Regional Anesthesia and Analgesia
The primary uses of regional techniques in pediat-ric anesthesia have been to supplement and reduce general anesthetic requirements and to provide bet-ter postoperative pain relief. Blocks range in com-plexity from the relatively simple peripheral nerve blocks (eg, penile block, ilioinguinal block); to bra-chial plexus, sciatic nerve, and femoral nerve blocks; to major conduction blocks (eg, spinal or epidural techniques). Regional blocks in children (as in adults) are often facilitated by ultrasound guidance, sometimes with nerve stimulation.
Caudal blocks have proved useful following a variety of surgeries, including circumcision, ingui-nal herniorrhaphy, hypospadias repair, anal surgery, clubfoot repair, and other subumbilical procedures. Contraindications include infection around the sacral hiatus, coagulopathy, or anatomic abnormali-ties. The patient is usually lightly anesthetized or sedated and placed in the lateral position.
For pediatric caudal anesthesia, a short-bevel 22-gauge needle can be used. If the loss-of-resistance technique is used, the glass syringe should be filled with saline, not air, because of the latter’s possible association with air embolism. After the characteris-tic pop that signals penetration of the sacrococcygeal membrane, the needle angle of approach is reduced and the needle is advanced only a few more milli-meters to avoid entering the dural sac or the ante-rior body of the sacrum. Aspiration is used to check for blood or cerebrospinal fluid; local anesthetic can then be slowly injected; failure of a 2-mL test dose of local anesthetic with epinephrine (1:200,000) to produce tachycardia helps exclude intravascular placement.
Many anesthetic agents have been used for caudal anesthesia in pediatric patients, with 0.125– 0.25% bupivacaine (up to 2.5 mg/kg) or 0.2% ropi-vacaine being most common. Ropivacaine, 0.2%, can provide analgesia similar to bupivacaine but with less motor blockade. Ropivacaine appears to have less cardiac toxicity than bupivacaine when compared milligram to milligram. Addition of epi-nephrine to caudal solutions tends to increase the degree of motor block. Clonidine, either by itself or combined with local anesthetics, has also been widely used. Morphine sulfate (25 mcg/kg) or hydromorphone (6 mcg/kg) may be added to the local anesthetic solution to prolong postoperative analgesia for inpatients, but it increases the risk of delayed postoperative respiratory depression. The volume of local anesthetic required depends on the level of blockade desired, ranging from 0.5 mL/kg for a sacral block to 1.25 mL/kg for a midthoracic block. Single-shot injections generally last 4–12 h. Placement of 20-gauge caudal catheters with contin-uous infusion of local anesthetic (eg, 0.125% bupi-vacaine or 0.1% ropivacaine at 0.2–0.4 mg/kg/h) or an opioid (eg, fentanyl, 2 mcg/mL at 0.6 mcg/kg/h) allows prolonged anesthesia and postoperative anal-gesia. Complications are rare but include local anes-thetic toxicity from increased blood concentrations (eg, seizures, hypotension, arrhythmias), spinal blockade, and respiratory depression. Postoperative urinary retention does not appear to be a problem following single-dose caudal anesthesia.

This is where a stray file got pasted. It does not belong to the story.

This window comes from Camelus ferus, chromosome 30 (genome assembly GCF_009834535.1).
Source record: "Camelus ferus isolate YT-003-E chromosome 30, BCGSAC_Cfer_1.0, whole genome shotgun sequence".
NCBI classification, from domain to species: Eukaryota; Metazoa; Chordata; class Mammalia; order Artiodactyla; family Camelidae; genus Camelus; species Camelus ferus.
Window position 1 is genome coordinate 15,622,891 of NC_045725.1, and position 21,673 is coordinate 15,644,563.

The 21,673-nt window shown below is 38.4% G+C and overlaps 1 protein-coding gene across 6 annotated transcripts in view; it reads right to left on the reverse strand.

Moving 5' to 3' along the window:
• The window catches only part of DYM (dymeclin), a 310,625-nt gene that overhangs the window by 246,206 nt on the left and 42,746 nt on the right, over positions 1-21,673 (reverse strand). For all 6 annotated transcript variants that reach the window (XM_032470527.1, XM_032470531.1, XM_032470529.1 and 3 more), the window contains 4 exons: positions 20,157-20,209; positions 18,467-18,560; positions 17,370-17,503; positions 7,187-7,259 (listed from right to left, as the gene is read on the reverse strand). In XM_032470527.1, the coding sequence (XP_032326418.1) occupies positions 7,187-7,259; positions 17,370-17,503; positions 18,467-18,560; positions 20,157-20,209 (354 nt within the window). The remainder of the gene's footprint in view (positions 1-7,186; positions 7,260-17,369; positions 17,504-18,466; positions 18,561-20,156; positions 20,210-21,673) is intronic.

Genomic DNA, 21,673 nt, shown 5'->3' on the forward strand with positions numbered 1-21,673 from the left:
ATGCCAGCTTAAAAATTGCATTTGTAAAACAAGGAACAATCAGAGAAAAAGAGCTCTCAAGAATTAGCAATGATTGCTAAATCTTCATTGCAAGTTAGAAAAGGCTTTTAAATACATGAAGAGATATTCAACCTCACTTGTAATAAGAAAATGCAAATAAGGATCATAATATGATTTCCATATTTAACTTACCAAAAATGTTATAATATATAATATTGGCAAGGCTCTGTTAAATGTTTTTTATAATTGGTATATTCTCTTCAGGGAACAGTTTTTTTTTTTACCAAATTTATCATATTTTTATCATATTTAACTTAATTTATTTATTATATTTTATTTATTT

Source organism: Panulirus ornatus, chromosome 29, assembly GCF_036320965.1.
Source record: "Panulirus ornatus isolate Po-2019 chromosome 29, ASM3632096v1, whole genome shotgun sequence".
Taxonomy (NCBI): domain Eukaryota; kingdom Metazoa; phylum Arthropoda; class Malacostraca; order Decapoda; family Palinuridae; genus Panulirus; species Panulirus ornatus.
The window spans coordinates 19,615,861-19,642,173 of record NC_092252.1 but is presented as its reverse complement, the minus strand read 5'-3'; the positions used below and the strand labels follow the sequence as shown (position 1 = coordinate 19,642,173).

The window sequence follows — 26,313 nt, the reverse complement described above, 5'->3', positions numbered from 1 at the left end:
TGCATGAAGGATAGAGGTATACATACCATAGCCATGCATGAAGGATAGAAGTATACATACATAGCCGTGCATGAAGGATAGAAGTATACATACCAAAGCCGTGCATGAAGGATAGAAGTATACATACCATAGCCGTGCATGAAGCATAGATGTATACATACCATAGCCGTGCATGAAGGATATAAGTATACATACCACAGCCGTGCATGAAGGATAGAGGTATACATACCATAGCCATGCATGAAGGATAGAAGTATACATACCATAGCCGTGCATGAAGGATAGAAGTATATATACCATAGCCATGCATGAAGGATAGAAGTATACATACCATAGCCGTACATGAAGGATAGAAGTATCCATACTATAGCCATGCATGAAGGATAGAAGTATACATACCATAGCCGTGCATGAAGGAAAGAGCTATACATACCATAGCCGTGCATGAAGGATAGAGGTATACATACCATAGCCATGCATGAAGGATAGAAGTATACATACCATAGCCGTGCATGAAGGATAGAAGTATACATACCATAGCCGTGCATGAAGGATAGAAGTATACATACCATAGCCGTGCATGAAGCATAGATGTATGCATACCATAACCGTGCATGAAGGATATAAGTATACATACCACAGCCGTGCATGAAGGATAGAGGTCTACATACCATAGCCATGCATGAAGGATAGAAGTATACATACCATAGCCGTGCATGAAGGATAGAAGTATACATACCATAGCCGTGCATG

Lumbar and thoracic epidural catheters can be placed in anesthetized children using the standard loss-of-resistance technique and either a midline or paramedian approach. In small children, caudal epidural catheters have been passed into a thoracic position with the tip localized radiographically.
Unilateral transversus abdominis plane (TAP) blocks are commonly used to provide analgesia after hernia repair. Bilateral TAP blocks can be used to provide effective postoperative analgesia after abdominal surgery with a lower midline incision. Rectus sheath blocks can be used for midline inci-sion in the upper abdomen.
Spinal anesthesia has been used in some cen-ters for infraumbilical procedures in neonates and infants. Infants and children typically have mini-mal hypotension from sympathectomy. Intravenous access can be established (conveniently in the foot) after the spinal anesthetic has been administered. This technique has become more widely used for neonates and infants as the potential neurotoxic-ity risks of general anesthesia in these patients have received greater attention.
Most children will not tolerate placement of nerve blocks or nerve block catheters while awake; however, most peripheral block techniques can be performed safely in anesthetized children. When the area of operation is the upper extremity we recom-mend those brachial plexus procedures that can most readily be performed using ultrasound guidance, specifically axillary, supraclavicular, and infracla-vicular blocks. We suggest that interscalene block be performed only by those having experience and skill with ultrasound guidance and only for procedures where other block techniques would be inferior (eg, upper shoulder procedures) due to the reported rare occurrence of accidental intramedullary injections when interscalene blocks were performed in anes-thetized adults. Single-shot and continuous femo-ral and sciatic blocks are easily performed using ultrasound guidance. The latter can be performed using either a gluteal or a popliteal approach.
A wide variety of other terminal nerve blocks (eg, digital nerve, median nerve, occipital nerve, etc) are easily performed to reduce postoperative pain in children.